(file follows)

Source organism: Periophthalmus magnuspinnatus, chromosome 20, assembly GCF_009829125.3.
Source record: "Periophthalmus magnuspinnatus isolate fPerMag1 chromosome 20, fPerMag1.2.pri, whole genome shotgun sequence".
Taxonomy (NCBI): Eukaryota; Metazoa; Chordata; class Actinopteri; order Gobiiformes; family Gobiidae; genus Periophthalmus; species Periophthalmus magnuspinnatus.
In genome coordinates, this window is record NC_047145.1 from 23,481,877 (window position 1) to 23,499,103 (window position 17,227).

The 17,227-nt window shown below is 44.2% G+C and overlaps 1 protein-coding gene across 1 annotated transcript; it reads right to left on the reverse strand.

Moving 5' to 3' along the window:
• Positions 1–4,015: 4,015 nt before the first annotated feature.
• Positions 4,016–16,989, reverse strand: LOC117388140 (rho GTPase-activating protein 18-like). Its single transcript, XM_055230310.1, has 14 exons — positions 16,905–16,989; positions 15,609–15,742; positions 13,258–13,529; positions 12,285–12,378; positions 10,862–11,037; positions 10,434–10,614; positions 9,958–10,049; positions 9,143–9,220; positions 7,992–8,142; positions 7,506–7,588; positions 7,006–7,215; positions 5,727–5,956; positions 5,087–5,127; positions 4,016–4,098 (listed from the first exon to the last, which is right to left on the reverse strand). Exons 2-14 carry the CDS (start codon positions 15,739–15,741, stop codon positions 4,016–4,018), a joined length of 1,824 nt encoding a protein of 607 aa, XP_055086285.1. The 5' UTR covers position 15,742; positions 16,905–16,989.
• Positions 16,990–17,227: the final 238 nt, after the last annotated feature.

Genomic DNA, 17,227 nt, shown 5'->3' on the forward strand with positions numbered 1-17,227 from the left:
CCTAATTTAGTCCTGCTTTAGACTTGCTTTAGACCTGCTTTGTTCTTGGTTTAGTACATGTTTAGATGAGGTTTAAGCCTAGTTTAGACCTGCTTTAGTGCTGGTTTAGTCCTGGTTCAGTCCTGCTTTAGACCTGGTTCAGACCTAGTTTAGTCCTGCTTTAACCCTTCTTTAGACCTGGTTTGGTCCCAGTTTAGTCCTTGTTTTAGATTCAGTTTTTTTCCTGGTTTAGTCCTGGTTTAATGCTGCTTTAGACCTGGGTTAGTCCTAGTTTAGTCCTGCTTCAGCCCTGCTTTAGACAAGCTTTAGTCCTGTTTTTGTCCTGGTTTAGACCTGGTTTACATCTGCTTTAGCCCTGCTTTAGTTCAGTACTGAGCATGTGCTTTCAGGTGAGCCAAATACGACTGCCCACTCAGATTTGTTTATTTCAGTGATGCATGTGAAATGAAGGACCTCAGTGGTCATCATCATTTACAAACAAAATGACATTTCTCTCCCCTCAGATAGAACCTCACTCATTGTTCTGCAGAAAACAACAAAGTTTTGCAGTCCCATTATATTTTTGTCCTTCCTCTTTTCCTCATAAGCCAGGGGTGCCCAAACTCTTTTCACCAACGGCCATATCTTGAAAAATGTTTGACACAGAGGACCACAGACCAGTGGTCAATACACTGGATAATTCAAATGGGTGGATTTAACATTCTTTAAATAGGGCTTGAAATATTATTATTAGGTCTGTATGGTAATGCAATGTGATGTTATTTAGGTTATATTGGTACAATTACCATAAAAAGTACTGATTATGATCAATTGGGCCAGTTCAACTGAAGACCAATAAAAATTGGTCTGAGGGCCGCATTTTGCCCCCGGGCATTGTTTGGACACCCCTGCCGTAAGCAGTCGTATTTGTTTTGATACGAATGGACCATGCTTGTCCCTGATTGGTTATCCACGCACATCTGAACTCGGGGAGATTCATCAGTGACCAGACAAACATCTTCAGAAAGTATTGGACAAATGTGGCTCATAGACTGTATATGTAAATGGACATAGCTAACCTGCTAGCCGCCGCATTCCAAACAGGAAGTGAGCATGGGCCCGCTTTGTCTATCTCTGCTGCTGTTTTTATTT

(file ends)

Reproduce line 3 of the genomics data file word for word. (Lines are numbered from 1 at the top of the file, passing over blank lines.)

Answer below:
Taxonomy (NCBI): Eukaryota; Metazoa; Chordata; class Actinopteri; order Gobiiformes; family Gobiidae; genus Periophthalmus; species Periophthalmus magnuspinnatus.